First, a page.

Arguably the question could be applied to a wide variety of topics, all very pertinent to events very timely, wink, wink.....The point should be made that if a child reaches his hand into the cookie jar and knows he doesent face any risk of disciplinarian action, grins then there is nothing to worry about, what is there to be afraid of. Conversely........

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This is how the Guardian reported the story this morning.

http://www.guardian.co.uk/usa/story/0,,2109335,00.html

Simon Tisdall in Washington

Friday June 22, 2007

Guardian Unlimited

The CIA is to declassify secret records detailing illegal domestic surveillance, assassination plots, kidnapping, infiltration and other "black" operations undertaken from the 1950s to the early 1970s. The files detail the ageny's activities at the height of the cold war with the Soviet Union and "Red" China; and the Vietnam conflict.

The records were compiled in 1973 at the behest of the then CIA director, James Schlesinger, and collected in a 693-page dossier known as the "family jewels". Although some of its contents have previously been leaked, the CIA has refused until now to place the full dossier in the public domain.

Mr Schlesinger acted after discovering that Howard Hunt and James McCord, veteran CIA officers whose burglary of a Washington hotel room triggered the Watergate scandal, had received the agency's cooperation in carrying out "dirty tricks" for President Richard Nixon.

According to the National Security Archive at George Washington University, Mr Schlesinger directed his officials to collate details of any other current or past agency activity that "might fall outside CIA authority" - that was, in other words, illegal.

The results of the internal trawl were breathtaking. But within months of finalising the "family jewels" dossier, William Colby replaced Mr Schlesinger as CIA chief. When the New York Times published a report on the CIA's domestic surveillance operations in December 1974, apparently based in part on the dossier, panic erupted inside the administration of president Gerald Ford (who had succeeded the disgraced Nixon the previous August).

At a damage-limitation meeting with James Wilderotter, the deputy attorney general, in January 1975, Mr Colby laid bare what he called the "skeletons" concealed in the dossier. Minutes of the meeting, obtained by the National Security Archive and posted on the university website today, listed the skeletons one by one.

Domestic black operations included the illegal detention and interrogation of a Russian defector, the wiretapping of two nationally-read columnists, Robert Allen and Paul Scott, and the surveillance of other journalists including the late Jack Anderson and Victor Marchetti, a former CIA operative who had turned against the agency. Several illegal break-ins are also listed.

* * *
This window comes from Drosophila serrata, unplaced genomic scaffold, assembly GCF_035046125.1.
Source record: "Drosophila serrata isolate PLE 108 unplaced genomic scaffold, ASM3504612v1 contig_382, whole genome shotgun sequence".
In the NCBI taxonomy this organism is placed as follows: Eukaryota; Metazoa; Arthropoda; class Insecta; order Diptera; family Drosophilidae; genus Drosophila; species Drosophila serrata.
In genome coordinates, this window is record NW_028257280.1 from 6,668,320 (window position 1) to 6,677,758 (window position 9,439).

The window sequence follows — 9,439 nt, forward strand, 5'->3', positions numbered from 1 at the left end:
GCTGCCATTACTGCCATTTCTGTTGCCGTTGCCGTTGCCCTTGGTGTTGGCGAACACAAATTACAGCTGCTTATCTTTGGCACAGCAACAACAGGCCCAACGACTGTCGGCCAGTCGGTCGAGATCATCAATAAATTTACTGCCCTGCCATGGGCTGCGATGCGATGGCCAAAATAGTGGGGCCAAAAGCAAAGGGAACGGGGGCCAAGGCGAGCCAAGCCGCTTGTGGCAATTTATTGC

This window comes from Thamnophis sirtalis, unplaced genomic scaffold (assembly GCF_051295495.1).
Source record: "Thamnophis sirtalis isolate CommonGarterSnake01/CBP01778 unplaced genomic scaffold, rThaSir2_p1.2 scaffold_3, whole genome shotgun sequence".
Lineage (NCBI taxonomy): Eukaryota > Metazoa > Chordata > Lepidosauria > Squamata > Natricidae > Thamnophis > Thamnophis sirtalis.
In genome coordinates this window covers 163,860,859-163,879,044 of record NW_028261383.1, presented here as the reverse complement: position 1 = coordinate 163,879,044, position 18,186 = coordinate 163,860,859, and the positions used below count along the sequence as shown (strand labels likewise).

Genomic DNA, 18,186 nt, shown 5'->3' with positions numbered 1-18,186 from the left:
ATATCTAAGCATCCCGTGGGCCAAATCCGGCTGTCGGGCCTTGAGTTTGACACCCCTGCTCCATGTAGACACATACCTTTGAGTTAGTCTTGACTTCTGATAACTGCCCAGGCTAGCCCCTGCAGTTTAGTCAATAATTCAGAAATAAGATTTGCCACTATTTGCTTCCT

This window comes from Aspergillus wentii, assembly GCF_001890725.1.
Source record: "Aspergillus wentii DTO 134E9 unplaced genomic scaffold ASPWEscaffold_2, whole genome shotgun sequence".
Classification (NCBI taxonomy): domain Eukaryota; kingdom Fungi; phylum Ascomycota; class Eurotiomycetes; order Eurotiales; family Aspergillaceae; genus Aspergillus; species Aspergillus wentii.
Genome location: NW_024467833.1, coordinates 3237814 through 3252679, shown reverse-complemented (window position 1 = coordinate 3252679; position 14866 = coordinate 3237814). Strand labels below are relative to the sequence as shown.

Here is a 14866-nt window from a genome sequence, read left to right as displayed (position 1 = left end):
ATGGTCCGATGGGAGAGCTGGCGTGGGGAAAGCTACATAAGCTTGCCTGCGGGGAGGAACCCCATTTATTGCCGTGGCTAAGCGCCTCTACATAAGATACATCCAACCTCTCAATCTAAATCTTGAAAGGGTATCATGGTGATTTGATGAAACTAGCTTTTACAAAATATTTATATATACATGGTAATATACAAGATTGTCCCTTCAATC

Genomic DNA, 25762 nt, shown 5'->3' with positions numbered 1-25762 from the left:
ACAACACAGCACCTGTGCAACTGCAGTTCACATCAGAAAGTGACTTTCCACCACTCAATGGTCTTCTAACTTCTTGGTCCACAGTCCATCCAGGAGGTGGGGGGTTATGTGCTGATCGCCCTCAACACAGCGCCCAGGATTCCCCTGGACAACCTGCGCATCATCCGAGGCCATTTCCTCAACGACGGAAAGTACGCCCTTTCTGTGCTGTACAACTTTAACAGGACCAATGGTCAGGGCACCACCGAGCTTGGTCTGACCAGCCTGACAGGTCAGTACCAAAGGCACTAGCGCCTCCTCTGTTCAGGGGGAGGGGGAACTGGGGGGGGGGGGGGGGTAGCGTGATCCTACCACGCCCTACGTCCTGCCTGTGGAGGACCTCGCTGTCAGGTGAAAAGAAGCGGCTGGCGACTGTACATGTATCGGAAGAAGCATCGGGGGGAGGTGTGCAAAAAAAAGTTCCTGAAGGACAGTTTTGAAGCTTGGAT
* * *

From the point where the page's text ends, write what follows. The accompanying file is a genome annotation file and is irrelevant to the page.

According to the minutes, Mr Colby said some US citizens had been subjected to "unwitting" CIA drug experiments to induce "behaviour modification". The CIA had also illegally amassed 9,900 files on Americans involved in Vietnam-related anti-war activities.

The Colby-Wilderotter minutes also state that the CIA "plotted the assassination of some foreign leaders including (Fidel) Castro (of Cuba), (Patrice) Lumumba (of the Democratic Republic of Congo) and (Rafael) Trujillo (of the Dominican Republic)."

They go on: "With respect to Trujillo's assassination on May 30 1961, the CIA had 'no active part' but had a 'faint connection' with the groups that in fact did it."

In an official record of a White House meeting with president Ford the next day, on January 4 1975, a rattled Henry Kissinger, the secretary of state and national security adviser, argues that the existence of the "family jewels" dossier, and its partial leaking to the press, may turn into a major scandal - with the FBI being obliged to investigate the CIA.

"What is happening is worse than in the days of McCarthy. You will end up with a CIA that does only reporting, not operations... What Colby has done is a disgrace." Dr Kissinger tells the president.

He goes on: "All these stories are just the tip of the iceberg. If they come out, blood will flow. For example, Robert Kennedy (the former attorney general and president Kennedy's brother) personally managed the operation on the assassination of Castro."

Mr Ford says he agrees but Dr Kissinger continues his rant: "The Chilean thing - that is not in any report. That is sort of blackmail on me." The comment is not explained. Salvador Allende, president of Chile, died in a US-backed military coup in September 1973.

Announcing the decision to release the "family jewels" next week, plus 11,000 pages of "hard target" intelligence gathered about the Soviet Union and China between 1953 and 1973, General Michael Hayden, the CIA director, said they offered a "glimpse of a very different time and a very different agency".

In an apparent attempt to persuade Americans that the agency has changed its spots, Gen Hayden added: "The CIA recognises the very real benefits that flow from greater public understanding of our work."

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National Archive Release

See The Documents........

The CIA's Family Jewels

Agency Violated Charter for 25 Years,

Wiretapped Journalists and Dissidents